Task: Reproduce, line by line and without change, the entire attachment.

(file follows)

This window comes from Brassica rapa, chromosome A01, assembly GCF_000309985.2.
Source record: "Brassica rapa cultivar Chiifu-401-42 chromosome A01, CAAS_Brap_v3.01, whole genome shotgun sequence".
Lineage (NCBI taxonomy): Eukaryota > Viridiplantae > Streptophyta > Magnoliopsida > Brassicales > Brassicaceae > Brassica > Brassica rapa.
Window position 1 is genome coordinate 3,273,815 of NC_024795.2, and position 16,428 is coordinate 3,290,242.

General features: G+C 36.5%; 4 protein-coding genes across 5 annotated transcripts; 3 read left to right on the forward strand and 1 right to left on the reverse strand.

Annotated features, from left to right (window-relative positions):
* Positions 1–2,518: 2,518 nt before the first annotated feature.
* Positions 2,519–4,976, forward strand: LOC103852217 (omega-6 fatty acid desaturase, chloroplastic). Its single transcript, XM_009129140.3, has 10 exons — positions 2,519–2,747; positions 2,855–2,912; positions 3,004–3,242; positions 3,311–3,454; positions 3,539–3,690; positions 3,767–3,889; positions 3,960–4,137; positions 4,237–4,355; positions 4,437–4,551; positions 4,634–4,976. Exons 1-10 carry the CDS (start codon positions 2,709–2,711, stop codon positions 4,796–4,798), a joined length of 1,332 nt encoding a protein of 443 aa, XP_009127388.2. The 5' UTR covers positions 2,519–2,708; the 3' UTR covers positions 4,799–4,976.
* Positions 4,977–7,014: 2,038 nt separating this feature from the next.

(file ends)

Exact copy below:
This window comes from Brassica rapa, chromosome A01, assembly GCF_000309985.2.
Source record: "Brassica rapa cultivar Chiifu-401-42 chromosome A01, CAAS_Brap_v3.01, whole genome shotgun sequence".
Lineage (NCBI taxonomy): Eukaryota > Viridiplantae > Streptophyta > Magnoliopsida > Brassicales > Brassicaceae > Brassica > Brassica rapa.
Window position 1 is genome coordinate 3,273,815 of NC_024795.2, and position 16,428 is coordinate 3,290,242.

General features: G+C 36.5%; 4 protein-coding genes across 5 annotated transcripts; 3 read left to right on the forward strand and 1 right to left on the reverse strand.

Annotated features, from left to right (window-relative positions):
* Positions 1–2,518: 2,518 nt before the first annotated feature.
* Positions 2,519–4,976, forward strand: LOC103852217 (omega-6 fatty acid desaturase, chloroplastic). Its single transcript, XM_009129140.3, has 10 exons — positions 2,519–2,747; positions 2,855–2,912; positions 3,004–3,242; positions 3,311–3,454; positions 3,539–3,690; positions 3,767–3,889; positions 3,960–4,137; positions 4,237–4,355; positions 4,437–4,551; positions 4,634–4,976. Exons 1-10 carry the CDS (start codon positions 2,709–2,711, stop codon positions 4,796–4,798), a joined length of 1,332 nt encoding a protein of 443 aa, XP_009127388.2. The 5' UTR covers positions 2,519–2,708; the 3' UTR covers positions 4,799–4,976.
* Positions 4,977–7,014: 2,038 nt separating this feature from the next.